I visited that parallel universe once in the most vivid dream of that sleep-deprived period. I got onto the elevator at the ground floor of Rockefeller Center with Dave and several others, some celebrities, some not. We all chatted amiably. As the elevator rose, it also shrunk, because 30 Rock, it turns out, was a pyramid, and that’s what pyramids do to elevators. So at each stop a number of people were forced to get out. Finally it was just me and Dave riding the last few floors to the top. Together we hatched a scheme where I would come on Late Night as a guest. Dave would introduce me as a big celebrity. (“Ladies and gentlemen, a man who needs no introduction…”) We’d make up movie premieres, charity events, and awards ceremonies for me to describe having attended. The joke would be on the audience as they tried to figure out where they were supposed to know me from.

To this day I half believe that if I had ever actually befriended David Letterman and pitched that idea to him, he would have gone for it, and I’m just as sure that no one else on TV from then until now would have.

When you click a YouTube link

Earlier today I gave a presentation about YouTube to seventh graders for “career day” at Jonah’s middle school. (Actually I gave it six times in a row to rotating classroomsful of kids, with the result that (a) I’m totally shredded and (b) I have even more respect for what teachers do all day every day.) Coincidentally it’s the tenth anniversary of the first YouTube video.

I thought fifth grade would be my last chance to appear cool to Jonah’s classmates on his behalf (and I’ve now given that presentation to Archer’s class too), but it looks like I have some coolness left after all. He even allowed me to walk to school with him and his neighborhood friends this morning:

Me: OK if I walk to school with you in the morning?
Jonah, shrugging: Sure.
Me: OK. Just wanted to make sure I wasn’t cramping your style or anything.
Jonah: What style?

Maybe YouTube lends me a little extra middle-school cred. Anyway, the presentation was well-received by most of the kids. It involved soliciting sixteen volunteers per class to read different parts aloud in a short little play I wrote. Each volunteer got a copy of the script with his or her part individually highlighted (which I did by hand earlier this week for all ninety-six copies I needed to hand out – eight pages each – and this in the middle of April, because I’m a glutton for punishment). I was a little worried about getting enough volunteers in each class, but I need not have been; the kids were down with whatever the YouTube guy wanted to do. I gave out my bribes anyway: YouTube stickers and pens.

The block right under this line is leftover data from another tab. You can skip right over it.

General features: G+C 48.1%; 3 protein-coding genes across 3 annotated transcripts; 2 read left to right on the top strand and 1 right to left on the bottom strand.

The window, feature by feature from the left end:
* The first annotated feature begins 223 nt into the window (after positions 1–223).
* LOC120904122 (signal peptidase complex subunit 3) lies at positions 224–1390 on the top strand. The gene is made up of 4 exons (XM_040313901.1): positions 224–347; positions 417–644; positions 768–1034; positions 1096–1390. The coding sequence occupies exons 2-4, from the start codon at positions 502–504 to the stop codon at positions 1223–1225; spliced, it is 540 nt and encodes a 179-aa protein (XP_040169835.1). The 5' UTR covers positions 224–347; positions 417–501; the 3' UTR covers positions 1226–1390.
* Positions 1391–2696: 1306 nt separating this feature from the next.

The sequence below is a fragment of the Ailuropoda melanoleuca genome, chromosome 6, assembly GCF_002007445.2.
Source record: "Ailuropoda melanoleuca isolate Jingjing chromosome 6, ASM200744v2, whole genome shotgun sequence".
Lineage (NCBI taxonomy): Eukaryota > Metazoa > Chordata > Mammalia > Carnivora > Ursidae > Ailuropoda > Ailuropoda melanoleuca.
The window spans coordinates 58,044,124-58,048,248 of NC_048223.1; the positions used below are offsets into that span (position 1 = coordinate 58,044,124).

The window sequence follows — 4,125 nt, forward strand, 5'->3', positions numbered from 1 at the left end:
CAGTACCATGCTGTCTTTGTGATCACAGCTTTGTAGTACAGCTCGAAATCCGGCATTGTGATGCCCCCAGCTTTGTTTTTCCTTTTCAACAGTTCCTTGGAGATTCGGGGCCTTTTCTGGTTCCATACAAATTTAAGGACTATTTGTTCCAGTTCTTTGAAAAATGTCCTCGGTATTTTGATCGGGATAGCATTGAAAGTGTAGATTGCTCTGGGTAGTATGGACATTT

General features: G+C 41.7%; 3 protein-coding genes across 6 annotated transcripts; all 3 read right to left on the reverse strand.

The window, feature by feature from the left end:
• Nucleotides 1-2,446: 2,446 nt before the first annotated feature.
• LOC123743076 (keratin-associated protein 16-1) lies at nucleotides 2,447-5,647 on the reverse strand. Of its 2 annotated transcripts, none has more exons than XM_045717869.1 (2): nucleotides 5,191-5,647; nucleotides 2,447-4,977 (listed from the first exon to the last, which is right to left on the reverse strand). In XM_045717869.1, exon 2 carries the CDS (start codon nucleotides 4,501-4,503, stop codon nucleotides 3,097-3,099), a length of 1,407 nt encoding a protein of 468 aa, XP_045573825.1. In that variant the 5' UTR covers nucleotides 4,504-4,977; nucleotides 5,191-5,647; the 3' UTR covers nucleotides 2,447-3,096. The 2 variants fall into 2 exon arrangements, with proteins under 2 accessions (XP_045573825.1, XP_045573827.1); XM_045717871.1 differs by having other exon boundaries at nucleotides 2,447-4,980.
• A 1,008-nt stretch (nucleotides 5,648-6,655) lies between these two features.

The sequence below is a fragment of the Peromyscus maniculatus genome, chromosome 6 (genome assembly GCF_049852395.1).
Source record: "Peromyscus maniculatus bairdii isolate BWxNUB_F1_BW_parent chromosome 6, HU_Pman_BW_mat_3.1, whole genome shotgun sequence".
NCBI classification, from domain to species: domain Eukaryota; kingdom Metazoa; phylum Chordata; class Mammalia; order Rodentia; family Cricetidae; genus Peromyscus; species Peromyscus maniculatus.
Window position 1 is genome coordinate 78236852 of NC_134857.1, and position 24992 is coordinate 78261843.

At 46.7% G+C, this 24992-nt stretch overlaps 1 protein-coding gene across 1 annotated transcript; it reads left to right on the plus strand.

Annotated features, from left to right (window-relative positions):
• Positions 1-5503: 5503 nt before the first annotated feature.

I was the narrator. Everyone in the class who didn’t volunteer for one of the other parts became “All the buttons and menus.” After we performed the scene, the teacher displayed a web page I had prepared containing a YouTube link and we watched – hopefully with a little better understanding now of what was going on behind the scenes – as she clicked it and Dramatic Chipmunk played. It took a split second to perform all the actions we’d just spent eight minutes dramatizing.

We didn’t get to the song I included at the end of the script. I didn’t expect to but included it anyway as a little lagniappe for the kids. I hope some of them are singing it now; I know I am.

After the sixth presentation, I thanked the teacher for hosting me. She complimented me on the scene I had written. “Thanks,” I said, “but after six repetitions the words have lost all meaning.” She replied, “Welcome to the world of teaching.”

Performance anxiety

In 1998, when The X-Files was at the height of its popularity, I read an interview in Entertainment Weekly given by its star, David Duchovny. Talking about the fans who revered him as his character “Fox Mulder,” he took pains to point out:

It’s pretty workaday, people don’t seem to realize: You get up, you take a shower, you read the paper, you play Mulder.

I understand the impulse to demystify one’s profession, really. It’s embarrassing to be venerated by awestruck laymen. Modesty compels the likes of Duchovny and me to draw back the curtain and expose the workings of the machine — to prove that anyone could do what we do, it’s simply a matter of electing to.